The martyrology also mentions St. Martyrius, a monk, mentioned by St Gregory the Great in his Dialogues, Book I:

"A certain man lived in that province, called Martirius, who was a very devout servant of almighty God, and gave this testimony of his virtuous life. For, upon a certain day, the other monks, his brethren, made a hearth-cake, forgetting to make upon it the sign of the cross: for in that country they use to make a cross upon their loaves, dividing them so into four parts: when the servant of God came, they told him that it was not marked: who, seeing it covered with ashes and coals, asked why they did not sign it, and speaking so, he made the sign of the cross with his hand against the coals: which thing whiles he was in doing, the cake gave a great crack, as though the pan had been broken with the fire: after it was baked and taken out, they found it marked with the sign of the cross, which yet not any corporal touching, but the faith of Martirius had imprinted."

January 22: St Vincent, Martyr, Memorial

St Vincent of Sarragossa (aka Vincent of Huesca or Vincent the Deacon) was martyred under Diocletian in 304 at Valencia in Spain.

He was born at Saragossa, and was ordained deacon and commissioned to do the preaching in the diocese, the bishop Valerius having an impediment of speech. By order of the Governor Dacian he and his bishop were dragged in chains to Valencia and kept in prison for a long time. Then Valerius was banished, but Vincent was subjected to many cruel torments, the rack, the gridiron, and scourgings. He was again imprisoned, in a cell strewn with potsherds. He was next placed in a soft and luxurious bed, to shake his constancy, but here he expired.

His body was thrown to be devoured by vultures, but it was defended by a raven. Dacian had the body cast into the sea, but it came to shore and was buried by a pious widow.

St Vincent of Saragossa (Jan 22); St Anastasius, monk of Persia



From the martyrology for January 22:

"At Valencia in Spain, while the wicked Dacian was governor, St. Vincent, deacon and martyr, who, after suffering imprisonment, hunger, the rack, and the disjointing of his limbs, was burned with plates of heated metal and on the gridiron, and tormented in other ways, then took his flight to heaven, there to receive the reward of martyrdom.  His noble triumph over his sufferings has been skillfully set forth in verse by Prudentius, and also was eulogized by St. Augustine and Pope St. Leo."

You can read more about him here.

Also in the martyrology today, St Anastasius, a convert martyred in 628:

"At Bethsaloen in Assyria, St. Anastasius, a Persian monk, who after suffering much at Caesarea in Palestine from imprisonment, stripes, and fetters, had to bear many afflictions from Chosroes, king of Persia, who caused him to be beheaded.  He had sent before him to martyrdom seventy of his companions, who were drowned in a river.  His head was brought to Rome, at Aquae Salviae, together with his revered image, by the sight of which demons are expelled, and diseases cured, as is attested by the Acts of the second Council of Nicea."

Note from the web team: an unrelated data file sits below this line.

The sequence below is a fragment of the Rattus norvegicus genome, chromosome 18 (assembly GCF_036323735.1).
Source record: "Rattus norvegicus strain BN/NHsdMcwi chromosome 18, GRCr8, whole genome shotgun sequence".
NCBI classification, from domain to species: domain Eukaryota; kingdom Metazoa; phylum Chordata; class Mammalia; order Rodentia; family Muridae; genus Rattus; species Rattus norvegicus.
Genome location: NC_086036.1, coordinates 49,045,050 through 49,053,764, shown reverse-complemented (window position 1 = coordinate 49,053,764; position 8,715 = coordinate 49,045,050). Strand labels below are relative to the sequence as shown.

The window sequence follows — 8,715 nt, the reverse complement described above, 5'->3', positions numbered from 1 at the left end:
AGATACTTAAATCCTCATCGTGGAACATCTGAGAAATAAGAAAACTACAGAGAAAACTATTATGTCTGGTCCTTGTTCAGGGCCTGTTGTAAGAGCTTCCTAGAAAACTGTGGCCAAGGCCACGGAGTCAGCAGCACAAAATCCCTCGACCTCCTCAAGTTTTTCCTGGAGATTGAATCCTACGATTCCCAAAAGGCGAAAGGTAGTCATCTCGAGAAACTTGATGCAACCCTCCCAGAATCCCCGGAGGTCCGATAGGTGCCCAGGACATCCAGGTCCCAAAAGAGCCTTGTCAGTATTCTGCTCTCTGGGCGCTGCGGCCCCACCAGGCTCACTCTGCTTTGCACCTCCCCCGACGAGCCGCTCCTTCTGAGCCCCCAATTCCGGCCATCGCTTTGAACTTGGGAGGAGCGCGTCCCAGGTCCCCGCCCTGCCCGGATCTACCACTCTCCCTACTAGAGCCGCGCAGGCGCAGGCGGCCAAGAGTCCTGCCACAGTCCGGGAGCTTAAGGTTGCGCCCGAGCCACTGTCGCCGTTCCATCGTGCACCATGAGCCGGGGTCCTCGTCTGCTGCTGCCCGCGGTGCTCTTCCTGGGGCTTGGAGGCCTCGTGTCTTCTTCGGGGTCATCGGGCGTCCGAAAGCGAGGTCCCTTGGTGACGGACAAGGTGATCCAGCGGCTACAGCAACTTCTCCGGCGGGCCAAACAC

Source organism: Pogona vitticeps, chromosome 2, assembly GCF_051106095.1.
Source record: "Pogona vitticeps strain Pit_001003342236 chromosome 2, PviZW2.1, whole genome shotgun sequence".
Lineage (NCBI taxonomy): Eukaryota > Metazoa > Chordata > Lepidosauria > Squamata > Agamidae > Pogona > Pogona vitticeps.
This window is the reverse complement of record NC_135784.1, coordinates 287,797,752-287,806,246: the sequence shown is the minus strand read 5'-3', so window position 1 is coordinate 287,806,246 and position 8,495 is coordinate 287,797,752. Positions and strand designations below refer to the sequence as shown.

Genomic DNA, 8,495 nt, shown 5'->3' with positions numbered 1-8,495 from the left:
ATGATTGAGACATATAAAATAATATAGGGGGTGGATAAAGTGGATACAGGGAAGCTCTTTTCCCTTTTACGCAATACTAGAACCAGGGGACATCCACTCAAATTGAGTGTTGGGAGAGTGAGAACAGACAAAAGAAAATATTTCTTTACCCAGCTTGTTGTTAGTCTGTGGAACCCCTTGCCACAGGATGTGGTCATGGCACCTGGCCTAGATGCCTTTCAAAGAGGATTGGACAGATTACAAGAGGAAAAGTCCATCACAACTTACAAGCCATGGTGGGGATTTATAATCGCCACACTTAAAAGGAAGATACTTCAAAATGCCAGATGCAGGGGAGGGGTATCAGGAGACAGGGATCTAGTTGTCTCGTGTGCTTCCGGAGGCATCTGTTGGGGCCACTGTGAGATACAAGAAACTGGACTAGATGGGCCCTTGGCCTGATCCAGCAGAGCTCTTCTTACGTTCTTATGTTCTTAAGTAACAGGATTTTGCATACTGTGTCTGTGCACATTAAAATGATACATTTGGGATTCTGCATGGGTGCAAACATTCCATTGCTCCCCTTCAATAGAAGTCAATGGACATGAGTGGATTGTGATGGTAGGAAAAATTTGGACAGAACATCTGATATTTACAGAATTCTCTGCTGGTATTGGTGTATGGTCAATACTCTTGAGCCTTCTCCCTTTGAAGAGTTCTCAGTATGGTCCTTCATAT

Third Week after the Epiphany (Jan 22-28)


Sunday 22 January Third Sunday after Epiphany, Class II

Matins: All as in the psalter; readings, responsories and collect of the Sunday

Lauds: Psalm schema 1 – 50, 117, 62; hymn Aeterne rerum Conditor; collect and canticle antiphon from MD 148*

Prime to None: All as in the psalter for Sunday, collect MD 148*

Vespers: As in the psalter with canticle antiphon, MD 149*

Monday 23 January – Class IV; St Emerentiana, memorial [EF: St Raymond Pennafort]

(Matins: Three readings for the Monday after the Third Sunday)

Collect MD 148*; for the commemoration at Lauds, see MD [35]

Tuesday 24 January – Class IV; St Timothy, memorial [EF: Class III]

Collect MD 148*; at Lauds, for the commemoration MD [35–6]

Wednesday 25 January – Conversion of St Paul, Class III

Matins: Invitatory, hymn, readings and collect of the feast; rest as in the psalter Lauds: Antiphons and proper texts for the feast, MD [36] ff with festal (Sunday psalms, MD 44), with collects of St Paul and St Peter under one conclusion

Prime: Antiphon 1 of Lauds, with psalms of the day

Terce to None: Antiphon, chapter, versicle and collect of the feast, MD [39] ff with hymns and psalms (for 'throughout the week'); collect of St PaulMD [39]

Vespers: Antiphons for the feast, MD [40] with psalms for the Common of Apostles, MD (13).  Chapter, responsory etc for the feast, with collects of St Paul and St Peter under one conclusion

Thursday 26 January – Class IV; St Polycarp, memorial [EF: Class III]; Australia Day

Collect MD 148*; for the commemoration at Lauds, MD [42-3]

Friday 27 January – St John Chrysostom, Class III